Money: Don't let divorce drain your coffers

Breaking up is hard to do, especially where finances are concerned. By Andrew Couchman

Separation and divorce are stressful situations and, even between two well adjusted, otherwise normal people, passions can become inflamed; what started as an amicable split can easily degenerate into an acrimonious shouting-match. Or would, if the two parties were still talking to each other.

In financial planning terms, many people feel that all their sensible planning has been wasted. Few people have the foresight to know that a relationship may not last, and understandably few plan in advance for a possible separate in the future. Mostly, planning for divorce means making the best of a bad situation.

In most relationships the partners' financial affairs will be far from equal, with the added complication of maintenance payments usually going to the party who has custody of the children. There is no blueprint for settling matters and any agreement is best decided by the parties themselves rather than by the courts, not least in order to minimise the cost of any agreement.

Two key areas to sort out are pensions and life assurance. Pension planning, and in particular the rights of non-working spouses, has been much in the news. But such rights have existed since the 1973 Matrimonial Causes Act, although more recent and proposed legislation aims to make matters more straightforward.

When it comes to pensions, the key is to get good independent advice, according to Keith Popplewell, of the Divorce Corporation, a company that specialises in helping solicitors in this complex area.

There are many areas where couples fail to do the right thing because they, and perhaps even their solicitors, have insufficient knowledge of the complexities. Keith Popplewell cites a recent example, where a non-working spouse had insufficient National Insurance contributions to entitle her to a basic state pension when she retired. The Divorce Corporation advised the woman to write to the DSS to claim her ex-husband's contribution record - 36 years in his case - without in any way affecting his position.

"In fact, he benefits too, because otherwise he might have had to pay her more maintenance when she retired," says Popplewell, but this option does not apply if she remarries.

Another area where both parties may be able to benefit is in claiming the additional personal allowance that single parents enjoy. The higher married couples' allowance falls away in the tax year after separation, but whoever has custody of the children may claim an additional personal allowance.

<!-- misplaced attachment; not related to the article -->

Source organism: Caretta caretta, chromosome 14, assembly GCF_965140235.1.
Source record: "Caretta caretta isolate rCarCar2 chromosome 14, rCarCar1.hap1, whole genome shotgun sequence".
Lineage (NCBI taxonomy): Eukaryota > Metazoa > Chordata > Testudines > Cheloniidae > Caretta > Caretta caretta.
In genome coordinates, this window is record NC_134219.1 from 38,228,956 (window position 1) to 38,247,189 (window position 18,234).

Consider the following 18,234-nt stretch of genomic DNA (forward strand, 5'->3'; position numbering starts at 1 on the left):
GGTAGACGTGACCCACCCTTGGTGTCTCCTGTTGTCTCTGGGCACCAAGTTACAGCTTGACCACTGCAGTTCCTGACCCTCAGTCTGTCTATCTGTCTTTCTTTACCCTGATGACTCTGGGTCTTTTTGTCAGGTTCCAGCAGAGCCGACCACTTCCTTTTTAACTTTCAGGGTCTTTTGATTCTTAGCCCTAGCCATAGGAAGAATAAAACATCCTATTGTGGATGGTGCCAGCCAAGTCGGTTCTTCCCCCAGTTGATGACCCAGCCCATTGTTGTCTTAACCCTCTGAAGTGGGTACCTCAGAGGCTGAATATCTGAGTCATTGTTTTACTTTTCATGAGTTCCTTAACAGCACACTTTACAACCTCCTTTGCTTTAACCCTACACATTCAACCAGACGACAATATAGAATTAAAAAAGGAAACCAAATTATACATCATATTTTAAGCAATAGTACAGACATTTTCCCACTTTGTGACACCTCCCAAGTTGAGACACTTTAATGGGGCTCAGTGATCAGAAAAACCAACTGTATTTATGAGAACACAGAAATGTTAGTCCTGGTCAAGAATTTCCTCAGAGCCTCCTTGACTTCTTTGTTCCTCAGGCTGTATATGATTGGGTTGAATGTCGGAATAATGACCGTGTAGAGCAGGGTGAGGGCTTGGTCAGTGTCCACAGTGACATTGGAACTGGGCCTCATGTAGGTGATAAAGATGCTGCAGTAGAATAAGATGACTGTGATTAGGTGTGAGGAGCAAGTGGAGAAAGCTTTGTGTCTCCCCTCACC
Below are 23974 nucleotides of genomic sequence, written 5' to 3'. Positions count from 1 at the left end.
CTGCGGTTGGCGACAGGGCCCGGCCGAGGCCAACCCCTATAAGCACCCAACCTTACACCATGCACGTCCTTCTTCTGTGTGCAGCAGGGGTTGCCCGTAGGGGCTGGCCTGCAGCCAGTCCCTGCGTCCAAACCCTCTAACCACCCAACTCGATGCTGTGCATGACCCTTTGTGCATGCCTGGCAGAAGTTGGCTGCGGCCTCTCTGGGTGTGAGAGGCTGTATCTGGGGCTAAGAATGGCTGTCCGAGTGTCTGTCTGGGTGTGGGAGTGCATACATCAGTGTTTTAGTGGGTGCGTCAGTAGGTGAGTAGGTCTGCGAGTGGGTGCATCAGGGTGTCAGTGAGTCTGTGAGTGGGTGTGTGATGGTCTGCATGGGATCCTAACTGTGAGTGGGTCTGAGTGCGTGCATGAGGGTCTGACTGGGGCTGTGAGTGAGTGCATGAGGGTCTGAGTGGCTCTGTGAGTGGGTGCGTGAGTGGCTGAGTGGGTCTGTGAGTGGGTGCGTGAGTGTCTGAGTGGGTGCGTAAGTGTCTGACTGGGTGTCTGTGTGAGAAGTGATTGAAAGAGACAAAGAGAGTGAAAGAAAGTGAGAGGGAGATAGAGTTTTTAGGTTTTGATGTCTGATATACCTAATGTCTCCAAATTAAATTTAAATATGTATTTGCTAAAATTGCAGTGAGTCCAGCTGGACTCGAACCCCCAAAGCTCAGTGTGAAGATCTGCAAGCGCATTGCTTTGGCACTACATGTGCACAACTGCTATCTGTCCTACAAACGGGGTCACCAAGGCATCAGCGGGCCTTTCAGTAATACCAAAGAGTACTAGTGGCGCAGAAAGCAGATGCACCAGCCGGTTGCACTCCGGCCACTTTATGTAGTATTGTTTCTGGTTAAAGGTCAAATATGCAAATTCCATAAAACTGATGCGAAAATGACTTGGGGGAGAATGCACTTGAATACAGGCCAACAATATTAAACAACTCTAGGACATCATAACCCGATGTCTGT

This benefit must be claimed, and it is best to nominate the youngest child in order to gain the longest benefit. However, where there are two or more children, the other partner can also claim an additional personal allowance provided that they nominate another of their children. The child must regularly stay with them, have a bed to sleep in, and keep personal possessions in their home.

Many things have to be split on divorce, and a surprising addition to the list may be the couple's financial adviser, says Len Warwick, of the Cheltenham-based independent financial advisers (IFA) Warwick Butchart Associates. "On separation or divorce the same adviser cannot satisfactorily advise both parties," he says. The time to involve your IFA is before the divorce is finalised.

If you have jointly owned policies, the advice is to keep them going but to assign them to whoever should get the benefits, he advises. "That helps to ensure that the right party gets the proceeds and also that they are informed if premiums stop for any reason."

Keith Popplewell says that where one party is paying maintenance, there should be sufficient life cover to ensure that if that person dies the value of the maintenance payments can continue. "You may be able to claim against your ex-spouse's estate, but the courts tend to put the new family first, and going to law can be expensive," he says. Instead, he recommends setting up life assurance as part of the settlement and recommends that your IFA and solicitor work together on that.

Len Warwick agrees, adding that a will is invalidated on divorce, but not on separation, and that it is usually bad advice to stop any existing life policies. "Many people understandably do not want their ex-partner to be part of their ongoing planning, and that can effectively be achieved through an assignment of the policy" he says. "On a joint life policy it is not usually possible to remove their name, but if they die first there is a windfall, in that the policy then pays out."

Separation or divorce is a time when professional financial advice is essential. So often the heart rules the mind, but taking action without having the consequences fully spelled out can be extremely costly for both parties. While it may be tempting to cut off the ex-spouse wherever possible, the key to financial planning is sorting out the ownership rather than worrying about whether their name continues alongside your own on the policy.It is also a time to ensure that your IFA and your solicitor work together, each using their expertise to ensure that your future plans are built on the strongest possible base.

The Divorce Corporation: 0114 235 1347; Warwick Butchart: 01242 584144. For a list of independent financial advisers near you, call IFA Portfolio on 0117 971 1177. Andy Couchman is publishing editor of `HealthCare Insurance Report'

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